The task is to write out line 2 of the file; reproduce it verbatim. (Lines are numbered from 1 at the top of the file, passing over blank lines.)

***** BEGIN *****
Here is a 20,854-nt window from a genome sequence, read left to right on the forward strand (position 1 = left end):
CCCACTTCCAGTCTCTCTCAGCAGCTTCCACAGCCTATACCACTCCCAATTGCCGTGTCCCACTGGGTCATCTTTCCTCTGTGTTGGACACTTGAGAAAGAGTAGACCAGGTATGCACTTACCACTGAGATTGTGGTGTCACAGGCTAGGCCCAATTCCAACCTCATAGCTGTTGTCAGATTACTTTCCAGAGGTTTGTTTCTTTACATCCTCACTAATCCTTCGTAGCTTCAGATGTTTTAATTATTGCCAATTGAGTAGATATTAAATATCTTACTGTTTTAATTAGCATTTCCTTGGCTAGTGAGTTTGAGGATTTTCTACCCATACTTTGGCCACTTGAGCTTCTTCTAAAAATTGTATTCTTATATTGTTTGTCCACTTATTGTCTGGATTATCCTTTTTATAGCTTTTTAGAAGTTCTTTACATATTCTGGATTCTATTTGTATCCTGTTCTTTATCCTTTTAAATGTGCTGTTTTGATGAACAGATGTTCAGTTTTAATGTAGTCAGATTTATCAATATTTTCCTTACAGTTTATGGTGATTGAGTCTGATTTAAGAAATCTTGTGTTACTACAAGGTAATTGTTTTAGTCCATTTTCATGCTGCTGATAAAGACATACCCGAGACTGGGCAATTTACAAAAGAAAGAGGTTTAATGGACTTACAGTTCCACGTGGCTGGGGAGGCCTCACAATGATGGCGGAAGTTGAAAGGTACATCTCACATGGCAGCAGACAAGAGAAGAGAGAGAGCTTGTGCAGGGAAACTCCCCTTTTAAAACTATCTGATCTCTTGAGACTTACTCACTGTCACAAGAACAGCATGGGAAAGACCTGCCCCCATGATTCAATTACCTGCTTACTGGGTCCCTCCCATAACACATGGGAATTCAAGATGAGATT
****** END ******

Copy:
CCCACTTCCAGTCTCTCTCAGCAGCTTCCACAGCCTATACCACTCCCAATTGCCGTGTCCCACTGGGTCATCTTTCCTCTGTGTTGGACACTTGAGAAAGAGTAGACCAGGTATGCACTTACCACTGAGATTGTGGTGTCACAGGCTAGGCCCAATTCCAACCTCATAGCTGTTGTCAGATTACTTTCCAGAGGTTTGTTTCTTTACATCCTCACTAATCCTTCGTAGCTTCAGATGTTTTAATTATTGCCAATTGAGTAGATATTAAATATCTTACTGTTTTAATTAGCATTTCCTTGGCTAGTGAGTTTGAGGATTTTCTACCCATACTTTGGCCACTTGAGCTTCTTCTAAAAATTGTATTCTTATATTGTTTGTCCACTTATTGTCTGGATTATCCTTTTTATAGCTTTTTAGAAGTTCTTTACATATTCTGGATTCTATTTGTATCCTGTTCTTTATCCTTTTAAATGTGCTGTTTTGATGAACAGATGTTCAGTTTTAATGTAGTCAGATTTATCAATATTTTCCTTACAGTTTATGGTGATTGAGTCTGATTTAAGAAATCTTGTGTTACTACAAGGTAATTGTTTTAGTCCATTTTCATGCTGCTGATAAAGACATACCCGAGACTGGGCAATTTACAAAAGAAAGAGGTTTAATGGACTTACAGTTCCACGTGGCTGGGGAGGCCTCACAATGATGGCGGAAGTTGAAAGGTACATCTCACATGGCAGCAGACAAGAGAAGAGAGAGAGCTTGTGCAGGGAAACTCCCCTTTTAAAACTATCTGATCTCTTGAGACTTACTCACTGTCACAAGAACAGCATGGGAAAGACCTGCCCCCATGATTCAATTACCTGCTTACTGGGTCCCTCCCATAACACATGGGAATTCAAGATGAGATT